is a blog about design, technology and culture written by Khoi Vinh, and has been more or less continuously published since December 2000 in New York City. Khoi is currently Principal Designer at Adobe, Design Chair at Wildcard and co-founder of Kidpost. Previously, Khoi was co-founder and CEO of Mixel (acquired by Etsy, Inc.), Design Director of The New York Times Online, and co-founder of the design studio Behavior, LLC. He is the author of “Ordering Disorder: Grid Principles for Web Design,” and was named one of Fast Company’s “fifty most influential designers in America.” Khoi lives in Crown Heights, Brooklyn with his wife and three children. Refer to the advertising and sponsorship page for inquiries.+
With each passing day, my unfinished writeup of thoughts on iOS 7 seems less and less like it’s going to happen. Hopefully in the next week sometime.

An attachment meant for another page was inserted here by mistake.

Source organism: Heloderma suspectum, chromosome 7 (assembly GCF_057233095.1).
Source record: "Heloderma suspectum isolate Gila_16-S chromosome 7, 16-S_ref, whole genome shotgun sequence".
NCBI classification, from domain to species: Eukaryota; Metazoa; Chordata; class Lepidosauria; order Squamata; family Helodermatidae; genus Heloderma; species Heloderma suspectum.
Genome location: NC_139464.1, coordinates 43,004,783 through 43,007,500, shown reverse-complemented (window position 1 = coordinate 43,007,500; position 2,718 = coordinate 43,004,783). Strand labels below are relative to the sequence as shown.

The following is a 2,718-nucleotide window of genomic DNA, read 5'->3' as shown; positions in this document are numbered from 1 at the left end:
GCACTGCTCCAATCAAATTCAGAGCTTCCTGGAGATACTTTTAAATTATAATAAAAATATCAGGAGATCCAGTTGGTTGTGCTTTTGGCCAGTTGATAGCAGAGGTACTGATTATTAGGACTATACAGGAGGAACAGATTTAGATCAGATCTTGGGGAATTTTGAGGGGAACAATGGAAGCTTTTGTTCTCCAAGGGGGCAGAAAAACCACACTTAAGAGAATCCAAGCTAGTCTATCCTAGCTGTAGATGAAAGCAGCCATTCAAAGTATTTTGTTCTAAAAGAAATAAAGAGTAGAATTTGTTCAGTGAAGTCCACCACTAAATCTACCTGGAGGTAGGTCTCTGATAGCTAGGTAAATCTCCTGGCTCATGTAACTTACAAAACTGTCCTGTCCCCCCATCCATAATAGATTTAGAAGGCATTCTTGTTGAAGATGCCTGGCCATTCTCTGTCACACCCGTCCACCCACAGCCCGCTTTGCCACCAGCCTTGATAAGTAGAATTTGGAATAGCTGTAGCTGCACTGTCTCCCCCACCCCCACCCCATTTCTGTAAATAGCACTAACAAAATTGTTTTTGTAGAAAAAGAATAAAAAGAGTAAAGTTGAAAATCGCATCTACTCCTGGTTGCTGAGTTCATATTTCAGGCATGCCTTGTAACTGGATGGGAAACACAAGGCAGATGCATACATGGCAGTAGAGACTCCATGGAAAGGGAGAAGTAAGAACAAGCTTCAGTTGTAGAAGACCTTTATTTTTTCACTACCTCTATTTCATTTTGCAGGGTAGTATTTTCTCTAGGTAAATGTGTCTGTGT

Meanwhile, here’s something I discovered in iOS 7 last night: if you pull the speech bubbles in Messages to the left just slightly, the interface reveals time stamps for each individual message. There’s also a subtle but noticeable color change in the blue bubbles, drawing attention away from them towards the new information coming onto the stage. Fantastic.
When I mentioned this on Twitter, some folks complained that, clever as it is, it’s not very discoverable. Normally, hiding this feature in this way would seem somewhat user-unfriendly. But I think this is an elegant solution to a long-running but minor complaint about this app.
Since its inception, Messages has only selectively displayed time stamps, usually after a long lull between exchanged messages. I admit having wanted to see the time stamps on plenty of occasions, but not so much so that it broke the experience of using the app for me. In fact, I think that Apple made the right call originally: only show time stamps where they add meaningful value; anything more is superfluous. I still regard these time stamps as superfluous; but this new availability is the best of both worlds: the time stamps are there, but they add no visual clutter until the user actively calls for them.
I still take issue with iOS 7’s many glaring imperfections, but I admit that I’m finding it really enjoyable too. Stuff like this, small as it is, counts for a lot.+